Ward Four Coun. Mark McKenzie has now made his position known about whether or not council should respind its support for the downtown location of a drug consumption and treatment site (CTS).
“I don’t support any location,” McKenzie said Saturday while speaking on Live and Local on Am800 radio. “I’m all about spending money on addiction and recovery services for addicts instead of enabling them to take more drugs.”
McKenzie said he campaigned in last fall’s election on reversing councils’ decision to support a CTS.
“I’ve dealt with addicts in the past, friends, some family members unfortunately as well, and one of the ways to fix that addiction is you gotta get them out of that environment,” said McKenzie.
He doesn’t believe the city needs a CTS but if one must be established he thinks it belongs in the hospital.
McKenzie also believes money would be better spent on more mental health services in Windsor, Ont.
“People who suffer from mental health should be getting treatment. They shouldn’t get a quote ‘safe spot’ to do their illicit drugs,” said McKenzie.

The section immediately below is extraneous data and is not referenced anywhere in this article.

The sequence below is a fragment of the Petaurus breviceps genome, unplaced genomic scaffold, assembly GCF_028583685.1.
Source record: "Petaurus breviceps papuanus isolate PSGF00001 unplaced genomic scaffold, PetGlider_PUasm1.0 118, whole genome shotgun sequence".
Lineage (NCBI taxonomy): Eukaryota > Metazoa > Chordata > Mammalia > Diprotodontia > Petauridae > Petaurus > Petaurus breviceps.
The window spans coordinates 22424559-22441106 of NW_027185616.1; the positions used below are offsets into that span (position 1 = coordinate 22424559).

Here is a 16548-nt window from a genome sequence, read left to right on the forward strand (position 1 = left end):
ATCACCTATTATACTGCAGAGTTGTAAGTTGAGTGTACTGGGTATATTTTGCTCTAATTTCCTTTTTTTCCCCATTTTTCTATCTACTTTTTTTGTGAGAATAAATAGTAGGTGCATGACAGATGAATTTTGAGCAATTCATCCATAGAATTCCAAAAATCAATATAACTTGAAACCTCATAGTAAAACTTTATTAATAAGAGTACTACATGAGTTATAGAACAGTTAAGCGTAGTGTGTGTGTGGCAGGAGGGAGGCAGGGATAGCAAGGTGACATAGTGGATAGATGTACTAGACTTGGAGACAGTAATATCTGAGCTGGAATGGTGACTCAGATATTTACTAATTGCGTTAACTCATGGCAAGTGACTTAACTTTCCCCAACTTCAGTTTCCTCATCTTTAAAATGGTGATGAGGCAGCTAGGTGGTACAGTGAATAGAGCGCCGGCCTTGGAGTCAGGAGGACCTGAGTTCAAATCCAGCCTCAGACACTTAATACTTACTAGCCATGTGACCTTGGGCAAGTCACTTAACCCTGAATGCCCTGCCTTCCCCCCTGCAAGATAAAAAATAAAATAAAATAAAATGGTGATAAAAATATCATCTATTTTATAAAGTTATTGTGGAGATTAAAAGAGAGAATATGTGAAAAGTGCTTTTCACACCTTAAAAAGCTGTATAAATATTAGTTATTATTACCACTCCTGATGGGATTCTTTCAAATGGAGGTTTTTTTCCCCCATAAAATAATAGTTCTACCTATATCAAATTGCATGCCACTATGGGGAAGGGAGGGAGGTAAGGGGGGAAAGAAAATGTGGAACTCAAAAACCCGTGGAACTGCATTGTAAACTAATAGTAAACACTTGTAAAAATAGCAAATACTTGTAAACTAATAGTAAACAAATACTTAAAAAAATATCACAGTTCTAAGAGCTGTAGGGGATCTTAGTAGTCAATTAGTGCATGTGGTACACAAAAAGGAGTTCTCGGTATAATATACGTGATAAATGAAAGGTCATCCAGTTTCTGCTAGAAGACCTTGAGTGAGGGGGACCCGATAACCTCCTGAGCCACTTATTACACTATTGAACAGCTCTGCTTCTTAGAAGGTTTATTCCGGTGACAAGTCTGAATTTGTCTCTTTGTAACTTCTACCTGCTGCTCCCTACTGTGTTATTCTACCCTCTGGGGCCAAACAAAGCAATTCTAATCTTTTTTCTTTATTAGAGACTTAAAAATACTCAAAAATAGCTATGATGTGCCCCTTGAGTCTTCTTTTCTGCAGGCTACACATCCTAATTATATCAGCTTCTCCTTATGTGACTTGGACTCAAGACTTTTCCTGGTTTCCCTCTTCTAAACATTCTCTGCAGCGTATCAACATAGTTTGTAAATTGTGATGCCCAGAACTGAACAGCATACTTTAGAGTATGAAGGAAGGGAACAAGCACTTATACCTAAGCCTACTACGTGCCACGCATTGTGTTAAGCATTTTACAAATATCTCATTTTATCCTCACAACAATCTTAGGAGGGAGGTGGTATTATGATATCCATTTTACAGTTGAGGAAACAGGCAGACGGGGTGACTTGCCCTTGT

“This is not about enabling,” said Michael Brennan, executive director of Positive Pathways, a Windsor-based advocacy group for people living with or at risk of getting sexually transmitted infections.
Brennan said the value of a CTS is healthcare staff can meet a user “where they are at” in order to gain trust, build a relationship and help them begin the process of sobriety.
“And we do that using people with lived experience and medical or social expertise to connect them to either the resources that they need at that moment, and or a treatment recovery support plan that will work to reduce harm to themselves,” said Brennan.
Positive Pathways, he said, has been working alongside the Windsor-Essex County Health Unit (WECHU) and other local agencies for “many years” to establish a CTS to save lives.
They released a statement late Friday in support of moving forward with the CTS — slated to open by the end of March — and to launch a petition for residents to sign.
Brennan told CTV News Windsor Saturday they had to “exhaustively” present their case to city council “over and over again.”
So when he heard Coun. Renaldo Agostino is set to ask council to reverse their support on Monday, he was “confused.”
“Communication is expected but not reciprocated by these councilors and for them to be fully informed and that’s what I find disingenuous around the process,” said Brennan.
WECHU hosted a virtual town hall Wednesday on the CTS, which covered all issues on the subject.
Windsor City Council meets on Jan 30, at 4 pm, and Agostinos’ notice of motion will be heard closer to the end of the meeting. At least 21 delegates are set to speak to the motion.